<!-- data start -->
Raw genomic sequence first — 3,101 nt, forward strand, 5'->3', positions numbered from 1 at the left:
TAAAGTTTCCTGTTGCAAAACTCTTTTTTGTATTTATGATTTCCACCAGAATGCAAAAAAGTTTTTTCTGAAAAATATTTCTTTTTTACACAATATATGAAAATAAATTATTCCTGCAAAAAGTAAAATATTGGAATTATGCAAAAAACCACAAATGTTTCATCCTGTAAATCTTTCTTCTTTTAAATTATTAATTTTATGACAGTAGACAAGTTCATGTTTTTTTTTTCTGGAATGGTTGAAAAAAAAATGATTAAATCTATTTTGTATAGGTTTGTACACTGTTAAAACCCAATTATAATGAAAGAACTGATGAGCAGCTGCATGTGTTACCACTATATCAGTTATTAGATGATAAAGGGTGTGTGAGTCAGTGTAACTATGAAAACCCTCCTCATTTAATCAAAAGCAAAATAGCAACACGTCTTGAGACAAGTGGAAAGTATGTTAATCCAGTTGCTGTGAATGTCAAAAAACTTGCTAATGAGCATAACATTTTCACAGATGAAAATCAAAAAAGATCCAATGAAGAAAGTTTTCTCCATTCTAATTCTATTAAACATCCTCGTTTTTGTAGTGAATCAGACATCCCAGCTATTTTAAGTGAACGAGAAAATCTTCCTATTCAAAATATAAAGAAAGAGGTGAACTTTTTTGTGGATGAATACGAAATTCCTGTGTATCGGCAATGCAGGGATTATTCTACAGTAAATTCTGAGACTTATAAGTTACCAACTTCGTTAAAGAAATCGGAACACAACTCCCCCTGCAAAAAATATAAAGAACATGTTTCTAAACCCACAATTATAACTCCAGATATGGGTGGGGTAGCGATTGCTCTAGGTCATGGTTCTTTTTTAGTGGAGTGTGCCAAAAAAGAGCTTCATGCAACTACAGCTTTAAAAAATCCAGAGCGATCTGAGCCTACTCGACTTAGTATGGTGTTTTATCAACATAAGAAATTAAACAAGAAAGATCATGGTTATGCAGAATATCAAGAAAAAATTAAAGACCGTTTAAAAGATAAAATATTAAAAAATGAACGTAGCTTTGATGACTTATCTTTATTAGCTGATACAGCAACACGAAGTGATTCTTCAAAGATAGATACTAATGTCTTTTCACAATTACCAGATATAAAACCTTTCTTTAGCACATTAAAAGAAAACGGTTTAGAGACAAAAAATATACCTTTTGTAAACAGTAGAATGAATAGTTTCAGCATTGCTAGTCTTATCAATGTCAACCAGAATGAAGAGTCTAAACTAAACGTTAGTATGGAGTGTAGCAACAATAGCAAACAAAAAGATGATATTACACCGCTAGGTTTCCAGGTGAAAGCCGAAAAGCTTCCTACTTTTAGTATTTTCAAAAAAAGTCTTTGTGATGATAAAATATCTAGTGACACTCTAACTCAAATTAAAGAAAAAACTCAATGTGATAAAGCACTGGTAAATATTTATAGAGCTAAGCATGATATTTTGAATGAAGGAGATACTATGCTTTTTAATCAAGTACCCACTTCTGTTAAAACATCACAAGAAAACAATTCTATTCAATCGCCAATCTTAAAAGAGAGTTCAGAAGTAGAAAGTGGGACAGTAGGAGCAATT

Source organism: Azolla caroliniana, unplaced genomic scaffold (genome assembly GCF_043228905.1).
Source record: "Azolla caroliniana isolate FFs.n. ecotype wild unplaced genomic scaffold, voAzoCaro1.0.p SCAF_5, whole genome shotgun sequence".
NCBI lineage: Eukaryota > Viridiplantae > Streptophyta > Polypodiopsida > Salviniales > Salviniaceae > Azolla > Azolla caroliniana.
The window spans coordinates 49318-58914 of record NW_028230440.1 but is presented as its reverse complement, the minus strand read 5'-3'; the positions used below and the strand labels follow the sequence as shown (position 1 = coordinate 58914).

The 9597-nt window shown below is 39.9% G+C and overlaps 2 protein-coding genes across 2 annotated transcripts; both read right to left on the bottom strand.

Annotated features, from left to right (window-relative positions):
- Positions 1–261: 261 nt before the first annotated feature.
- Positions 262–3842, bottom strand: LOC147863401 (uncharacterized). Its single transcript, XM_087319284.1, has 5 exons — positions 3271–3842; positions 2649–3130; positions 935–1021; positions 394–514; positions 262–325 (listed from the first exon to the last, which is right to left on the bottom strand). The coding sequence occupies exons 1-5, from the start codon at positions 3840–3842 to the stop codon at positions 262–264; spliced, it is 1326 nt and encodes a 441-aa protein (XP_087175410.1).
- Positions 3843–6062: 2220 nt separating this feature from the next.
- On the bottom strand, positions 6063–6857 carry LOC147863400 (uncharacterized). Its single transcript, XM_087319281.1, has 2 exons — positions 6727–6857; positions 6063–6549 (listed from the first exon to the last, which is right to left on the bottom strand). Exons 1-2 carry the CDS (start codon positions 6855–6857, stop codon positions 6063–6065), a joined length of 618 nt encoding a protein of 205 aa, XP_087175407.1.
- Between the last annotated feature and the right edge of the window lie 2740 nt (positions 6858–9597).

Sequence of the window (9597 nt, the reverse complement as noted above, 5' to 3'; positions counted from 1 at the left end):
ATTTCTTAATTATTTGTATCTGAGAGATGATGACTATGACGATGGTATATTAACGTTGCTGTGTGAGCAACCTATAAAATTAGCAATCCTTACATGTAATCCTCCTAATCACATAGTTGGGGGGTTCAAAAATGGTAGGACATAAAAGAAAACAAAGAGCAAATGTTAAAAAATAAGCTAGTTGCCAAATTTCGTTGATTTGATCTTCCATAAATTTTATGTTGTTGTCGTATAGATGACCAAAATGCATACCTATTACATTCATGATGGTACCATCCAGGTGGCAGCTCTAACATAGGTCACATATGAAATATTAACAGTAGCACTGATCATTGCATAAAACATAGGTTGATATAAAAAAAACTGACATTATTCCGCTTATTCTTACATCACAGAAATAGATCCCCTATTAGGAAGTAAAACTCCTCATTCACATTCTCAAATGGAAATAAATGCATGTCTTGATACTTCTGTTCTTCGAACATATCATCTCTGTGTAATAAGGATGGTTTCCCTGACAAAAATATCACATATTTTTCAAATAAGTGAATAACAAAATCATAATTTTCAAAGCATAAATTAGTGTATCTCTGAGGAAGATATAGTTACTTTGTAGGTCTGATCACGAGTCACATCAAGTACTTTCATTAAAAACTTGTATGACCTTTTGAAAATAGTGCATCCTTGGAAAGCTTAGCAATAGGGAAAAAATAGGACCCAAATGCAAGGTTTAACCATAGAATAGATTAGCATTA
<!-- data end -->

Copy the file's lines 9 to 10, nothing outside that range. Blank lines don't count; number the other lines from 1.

- Positions 1–261: 261 nt before the first annotated feature.
- Positions 262–3842, bottom strand: LOC147863401 (uncharacterized). Its single transcript, XM_087319284.1, has 5 exons — positions 3271–3842; positions 2649–3130; positions 935–1021; positions 394–514; positions 262–325 (listed from the first exon to the last, which is right to left on the bottom strand). The coding sequence occupies exons 1-5, from the start codon at positions 3840–3842 to the stop codon at positions 262–264; spliced, it is 1326 nt and encodes a 441-aa protein (XP_087175410.1).